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The Latest Rumor: Fed To Fund IMF, Bypassing Congressional Refusal Of European Bailout

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Zero Hedge
December 5, 2011

While we have long been mocking any rumors representing formal attempts to get the IMF’s funding to higher level, due to the need for a congressional approval over and beyond what is currently permitted which means any such plan is DOA, one loophole always has been the private bank known as the Federal Reserve, which may, as permitted by its charter since its charter allows it to do pretty much anything even buy Greek and EFSF, not to mention Italian, bonds, lend to the IMF at will.

And just as last week demonstrated, when push comes to shove the Fed will always bail out Europe, so tonight German paper Die Welt (which has about the same success rate as Thomas Stolper at predicting the future) had put two and two together and come up with the latest rumor, namely that Ben Bernanke is about to directly bail out Europe using the IMF as an intermediary.

Via Reuters, “The Federal Reserve, along with the 17 euro zone national central banks, may help provide the International Monetary Fund with funds that could be used to aid debt-ridden states, a German newspaper said. Die Welt cited sources close to the negotiations as saying the euro zone central banks could pay at least 100 billion euros ($134.2 billion) into a special fund that could be used for programs for nations struggling to control their debts. “Also other central banks, for example the U.S. Federal Reserve, are apparently prepared to finance a part of the costs,” the paper said in an advance copy of an article to appear on Monday.” That there is not an iota of truth in this article is a given, yet the market will latch on to this latest rumor like a rabid pitbull… until it realizes that by having to resort to such grotesquely made up stories it means that the ECB, which is the only real short-term rescue mechanism for Europe, is nowhere near close agreeing to do what the bulk of Europe’s bankers (but not Goldman) demand it do – print.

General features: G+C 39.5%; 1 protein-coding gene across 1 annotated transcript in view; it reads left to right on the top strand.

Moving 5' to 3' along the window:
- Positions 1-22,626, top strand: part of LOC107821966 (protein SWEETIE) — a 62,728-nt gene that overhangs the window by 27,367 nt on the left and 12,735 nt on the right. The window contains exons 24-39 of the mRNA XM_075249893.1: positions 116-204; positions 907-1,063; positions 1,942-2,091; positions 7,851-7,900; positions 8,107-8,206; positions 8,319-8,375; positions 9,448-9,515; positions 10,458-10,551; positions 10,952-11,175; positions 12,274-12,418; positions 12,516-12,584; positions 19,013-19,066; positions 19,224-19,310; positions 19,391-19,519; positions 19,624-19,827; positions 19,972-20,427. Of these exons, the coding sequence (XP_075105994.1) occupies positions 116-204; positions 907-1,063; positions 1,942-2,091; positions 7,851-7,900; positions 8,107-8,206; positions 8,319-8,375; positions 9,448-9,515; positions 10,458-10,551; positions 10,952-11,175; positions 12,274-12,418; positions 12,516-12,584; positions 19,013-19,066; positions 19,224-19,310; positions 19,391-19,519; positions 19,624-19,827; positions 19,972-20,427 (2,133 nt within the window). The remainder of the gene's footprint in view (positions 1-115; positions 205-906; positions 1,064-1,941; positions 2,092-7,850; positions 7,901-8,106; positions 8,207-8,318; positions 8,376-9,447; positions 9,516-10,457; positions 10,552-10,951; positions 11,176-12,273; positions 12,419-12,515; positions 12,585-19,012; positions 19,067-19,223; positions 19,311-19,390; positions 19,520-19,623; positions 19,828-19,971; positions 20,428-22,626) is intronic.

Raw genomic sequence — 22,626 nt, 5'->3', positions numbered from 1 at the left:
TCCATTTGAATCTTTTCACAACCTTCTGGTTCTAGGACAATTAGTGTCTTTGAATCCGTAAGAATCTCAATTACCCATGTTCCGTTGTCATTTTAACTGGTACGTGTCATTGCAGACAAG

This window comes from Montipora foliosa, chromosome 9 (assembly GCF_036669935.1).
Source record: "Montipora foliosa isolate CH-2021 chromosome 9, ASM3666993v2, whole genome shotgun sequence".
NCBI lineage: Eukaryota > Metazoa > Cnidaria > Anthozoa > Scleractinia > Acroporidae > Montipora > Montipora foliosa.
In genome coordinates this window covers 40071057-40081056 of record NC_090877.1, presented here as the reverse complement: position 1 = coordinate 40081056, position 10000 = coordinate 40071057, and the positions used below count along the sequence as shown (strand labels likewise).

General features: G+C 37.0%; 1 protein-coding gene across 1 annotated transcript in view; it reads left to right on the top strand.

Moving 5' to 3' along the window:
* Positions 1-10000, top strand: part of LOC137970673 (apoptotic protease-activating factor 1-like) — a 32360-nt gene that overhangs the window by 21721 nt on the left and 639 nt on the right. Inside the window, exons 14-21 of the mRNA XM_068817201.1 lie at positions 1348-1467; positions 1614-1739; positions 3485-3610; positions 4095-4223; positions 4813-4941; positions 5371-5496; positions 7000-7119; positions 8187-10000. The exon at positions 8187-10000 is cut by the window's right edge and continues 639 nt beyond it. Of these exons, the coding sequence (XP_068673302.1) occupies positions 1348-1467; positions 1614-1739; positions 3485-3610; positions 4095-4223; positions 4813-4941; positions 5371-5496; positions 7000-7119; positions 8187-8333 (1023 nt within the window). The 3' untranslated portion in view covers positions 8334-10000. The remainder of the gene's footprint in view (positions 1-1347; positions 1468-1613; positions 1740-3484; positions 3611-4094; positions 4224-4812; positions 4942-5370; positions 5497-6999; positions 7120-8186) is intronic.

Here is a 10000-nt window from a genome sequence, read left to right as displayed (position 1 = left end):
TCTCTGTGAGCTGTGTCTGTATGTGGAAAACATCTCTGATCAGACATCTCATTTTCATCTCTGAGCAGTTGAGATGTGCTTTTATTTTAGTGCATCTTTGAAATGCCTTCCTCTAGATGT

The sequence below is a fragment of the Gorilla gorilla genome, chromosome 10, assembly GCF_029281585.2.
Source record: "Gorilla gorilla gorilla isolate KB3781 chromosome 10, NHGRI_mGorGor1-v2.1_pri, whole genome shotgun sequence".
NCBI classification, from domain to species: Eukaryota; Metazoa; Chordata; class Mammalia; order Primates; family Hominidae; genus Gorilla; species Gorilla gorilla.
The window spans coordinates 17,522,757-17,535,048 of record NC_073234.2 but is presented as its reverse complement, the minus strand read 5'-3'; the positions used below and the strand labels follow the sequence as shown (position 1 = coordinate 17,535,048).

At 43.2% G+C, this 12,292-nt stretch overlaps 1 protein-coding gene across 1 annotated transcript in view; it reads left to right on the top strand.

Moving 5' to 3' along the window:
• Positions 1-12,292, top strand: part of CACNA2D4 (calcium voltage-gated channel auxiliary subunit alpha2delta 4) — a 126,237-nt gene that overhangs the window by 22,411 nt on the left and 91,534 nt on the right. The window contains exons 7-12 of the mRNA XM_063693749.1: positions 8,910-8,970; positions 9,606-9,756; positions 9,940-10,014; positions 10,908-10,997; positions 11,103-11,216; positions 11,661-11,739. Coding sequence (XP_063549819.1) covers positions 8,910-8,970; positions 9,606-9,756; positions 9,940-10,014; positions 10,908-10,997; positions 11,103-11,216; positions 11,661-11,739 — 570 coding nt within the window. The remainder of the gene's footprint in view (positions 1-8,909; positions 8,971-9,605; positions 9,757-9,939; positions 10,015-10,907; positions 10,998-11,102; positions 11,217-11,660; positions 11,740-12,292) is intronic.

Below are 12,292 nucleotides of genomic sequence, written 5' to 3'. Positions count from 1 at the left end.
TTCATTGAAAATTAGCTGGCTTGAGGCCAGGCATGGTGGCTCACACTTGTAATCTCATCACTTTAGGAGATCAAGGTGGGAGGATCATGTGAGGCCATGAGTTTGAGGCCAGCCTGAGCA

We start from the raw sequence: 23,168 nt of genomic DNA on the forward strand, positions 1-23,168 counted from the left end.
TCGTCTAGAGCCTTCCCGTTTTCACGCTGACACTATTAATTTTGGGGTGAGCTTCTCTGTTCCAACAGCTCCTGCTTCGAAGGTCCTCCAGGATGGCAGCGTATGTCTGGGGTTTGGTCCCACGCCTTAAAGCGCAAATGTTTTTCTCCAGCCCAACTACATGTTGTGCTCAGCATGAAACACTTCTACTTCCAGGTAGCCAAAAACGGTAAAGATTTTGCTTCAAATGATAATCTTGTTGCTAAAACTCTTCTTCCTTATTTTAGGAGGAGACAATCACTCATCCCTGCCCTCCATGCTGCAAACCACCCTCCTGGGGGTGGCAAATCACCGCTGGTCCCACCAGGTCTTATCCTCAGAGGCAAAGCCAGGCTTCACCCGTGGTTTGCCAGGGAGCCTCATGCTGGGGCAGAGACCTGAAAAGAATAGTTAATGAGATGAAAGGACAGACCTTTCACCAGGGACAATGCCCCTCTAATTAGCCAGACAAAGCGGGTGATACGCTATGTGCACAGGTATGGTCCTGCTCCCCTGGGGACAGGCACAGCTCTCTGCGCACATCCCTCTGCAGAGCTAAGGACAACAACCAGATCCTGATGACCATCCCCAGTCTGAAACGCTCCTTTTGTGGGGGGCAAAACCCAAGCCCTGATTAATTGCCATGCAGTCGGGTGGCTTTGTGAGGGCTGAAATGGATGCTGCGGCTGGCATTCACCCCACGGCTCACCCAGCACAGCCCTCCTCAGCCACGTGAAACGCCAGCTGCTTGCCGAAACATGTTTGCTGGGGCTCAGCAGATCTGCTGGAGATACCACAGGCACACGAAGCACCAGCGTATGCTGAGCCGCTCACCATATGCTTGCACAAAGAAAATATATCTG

More:

Treasury Secretary Timothy Geithner may discuss the idea in the coming weeks when he visits Europe, the paper said.

 

Officials had said on Saturday that talks on the size of loans from euro zone central banks were starting at a technical level after finance ministers from the currency union gave the go-ahead to explore the idea.

 

The idea is for the IMF to be able to match the new firepower of the euro zone bailout fund, which is being leveraged.

 

One senior euro zone official has said that no amount had been discussed at the political level.

 

The euro zone wants to boost the IMF’s resources so the fund could provide a credible backstop if Spain and Italy were to need an emergency loan program.

 

Geithner is to hold talks with several European leaders in the coming week and is set to urge them to take decisive action at an EU summit aimed at preventing the euro zone debt crisis spiraling out of control.

Of course, in the 0.01% chance this latest baseless speculation is true, it once again confirms that the traditional mechanism of governance, once which involves popular representation and the associated bells and whistles is completely dead, and has been replaced with one in which a private bank with 10 central planners effectively rules the world, with the simple goal of never seeing even one bank’s “assets” be impaired, something which Germany also alluded to earlier when it announced it would let banks not suffer Greek debt haircuts if only they were to agree to the “Neu Anschluss” just that little bit faster.

Germany is prepared to soften language in the euro zone’s permanent bailout mechanism compelling bondholders to accept losses in exchange for much stricter budget rules, four sources have told Reuters.

 

The shift would not completely remove the possibility of private bondholders having to accept losses in the future, but it would align the statutes of the European Stability Mechanism more closely with IMF rules, creating a more-level playing field for private buyers of euro zone sovereign debt.

 

The hope is that will reassure private bondholders that they are not being singled out for losses by European policymakers, bolstering their confidence in buying euro zone bonds – and potentially helping Italy and other under-pressure borrowers.

Yet there is one difference: whereas Germany is appealing to Europe’s people to voluntarily hand over their freedom and sovereignty to Merkel, the Fed is acting on the assumption that it already has these in hand. Luckily, none of this matters as there is football night… then Dancing with the Stars night… then Jersey Shore night… then rinse and repeat.

This article was posted: Monday, December 5, 2011 at 3:57 am





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